in this section
The devastation of an ice storm in Montreal in January,
Photo by Peter
In the past:
Tompkins County is no stranger to rough weather come winter.Low temperatures
in the negative digits, snowfalls waist-deep, or ice an inch thick is
all part of a typical winter here.
Some notable historical events:
- February, 1958: A large snowstorm hits the entire county. Roads are disrupted so badly that helicopters are used to bring in supplies.
- Early 1960s: Another bad snowstorm locks up the county.
- 1978: A large ice storm occurs. The situation becomes even worse when the ice and snow melt, triggering flooding.
- Other county-wide snow storms occurred in March 1993, January 1994, and March
- In October of 1996, it was determined that the Chestnut Hills Apartments had unsafe furnaces. 48 units had to be evacuated, and the Tompkins County Chapter of the American Red Cross provided services for 39 people and housing for 12.
- January, 2003: an ice storm strikes the southern and eastern part of the county.
Ithacation (ith-uh-CAY-shun): 1. n. (Tongue-in-cheek colloquialism):
mixed precipitation usually found daily in Ithaca from 1 October thru 1
May. 2. v. Weather conditions in which Ithacation is taking place: "Honey,
wear your coat -- it's Ithacating!
Risk to Tompkins County residents:
Cold weather and severe winter storms will happen in Tompkins County -- it's guaranteed by Mother Nature. Although we are not located in the "snow belt," we
always get our share of snow, ice, sleet, and a mixture of all three.
Some other types of severe weather and their descriptions taken from The
National Disaster Education Coalition (PDF):
- Blizzard: describes winds of 35 miles per hour or more,
accompanied by snow and blowing snow that reduce visibility to less than
a quarter-mile for at least three hours.
- Blowing Snow: describes wind-driven snow that reduces visibility. Blowing
snow may be falling snow and/or snow on the ground that is picked up by the
- Snow Squall: describes a brief, intense snow shower accompanied by strong,
gusty winds. Accumulation from snow squalls can be significant.
- Snow Shower: describes snow that falls at varying intensities for short durations
with little or no accumulation.
- Sleet: rain that freezes into ice pellets before it reaches the ground.
Sleet usually bounces when hitting a surface and does not stick to objects;
however, it can accumulate like snow and cause roads and walkways to become
- Freezing rain / ice storm: rain that falls onto a surface
that has a temperature below freezing. The cold surface causes the rain to
freeze so the
surfaces -- trees, utility wires, vehicles, roads, etc. -- become glazed with
ice. Even small accumulations of ice can cause significant hazards to people
(especially pedestrians and motorists) and property.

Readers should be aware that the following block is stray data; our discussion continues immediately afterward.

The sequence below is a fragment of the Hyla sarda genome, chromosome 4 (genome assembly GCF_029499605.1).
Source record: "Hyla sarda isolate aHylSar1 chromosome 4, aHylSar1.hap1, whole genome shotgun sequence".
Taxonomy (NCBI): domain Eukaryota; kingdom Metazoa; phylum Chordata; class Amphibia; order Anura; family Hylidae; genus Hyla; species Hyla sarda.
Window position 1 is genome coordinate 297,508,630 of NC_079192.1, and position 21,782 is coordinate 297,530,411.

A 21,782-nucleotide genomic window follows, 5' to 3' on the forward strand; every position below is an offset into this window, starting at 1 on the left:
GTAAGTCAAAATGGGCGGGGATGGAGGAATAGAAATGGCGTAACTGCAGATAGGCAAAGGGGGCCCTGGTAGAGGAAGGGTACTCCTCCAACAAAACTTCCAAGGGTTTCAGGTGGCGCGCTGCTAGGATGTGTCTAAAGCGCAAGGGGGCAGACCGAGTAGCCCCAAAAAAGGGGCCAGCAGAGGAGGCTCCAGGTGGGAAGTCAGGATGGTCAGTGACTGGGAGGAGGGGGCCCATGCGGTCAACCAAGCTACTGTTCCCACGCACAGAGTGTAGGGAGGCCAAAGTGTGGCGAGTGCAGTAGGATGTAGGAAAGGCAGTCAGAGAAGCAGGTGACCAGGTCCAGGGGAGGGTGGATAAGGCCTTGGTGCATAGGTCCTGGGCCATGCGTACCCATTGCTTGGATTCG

How to prepare:
- Have your emergency supply kit ready, and review your family communication plan. Make sure you've included warm hats, mittens, boots, scarves, and coats!
- Wear layers. Several layers of lighter clothing is warmer than one heavy coat, plus you can add or remove layers as you need.
- Have your furnace inspected and your chimney swept each year.
- Slow down! Don't walk as fast, and certainly don't drive as fast when you
go out into bad winter weather.
- Stay tuned to radio, TV, or internet weather reports for advance warning of approaching storms. Consider purchasing a NOAA Weather Radio.
- Know the differences between a winter weather advisory and a winter storm outlook,
watch, and warning:
- Winter Weather Advisory: winter weather conditions are
expected to cause significant inconveniences and may be hazardous.
- Winter Storm Outlook: winter storm conditions are possible in the next
two to five days.
- Winter Storm Watch: winter storm conditions are possible in the next
36 to 48 hours.
- Winter Storm Warning: life-threatening, severe winter conditions have
begun or will begin within 24 hours. Take precautions immediately!
- Be prepared for power outages. Winter storms are a common way power is disrupted.
- Have smoke alarms and carbon monoxide alarms installed in your home.
- Space heaters, fireplaces, wood stoves, and other "alternate heat sources" can
- Kerosene heaters, emergency generators, and other fuel-driven devices give off large amounts of carbon monoxide -- an odorless gas that pushes oxygen out of the air and can cause suffocation. Only operate these devices in a well-ventilated area!
- Know how to recognize and treat hypothermia.
- Have and keep snow shovels in good condition; have rock salt or another de-icer on hand, or keep kitty litter on hand to aid traction on slippery surfaces.
- Be honest with yourself about your physical health. If you are elderly or have a heart condition, shoveling snow may not be a good decision. Support private enterprise: hire a neighborhood kid to shovel your sidewalk and driveway!
Disaster Education Coalition - Guide to winter storm safety.
Red Cross - advice on winter storm safety and preparedness.
FEMA - list
of resources on winter storms.
FEMA for Kids - page
on winter storms.
The National Weather Service, Our
local NWS station is located in Binghamton -
A good source for information on current advisories, watches, and warnings.
The Weather Channel online.
Just enter your ZIP code!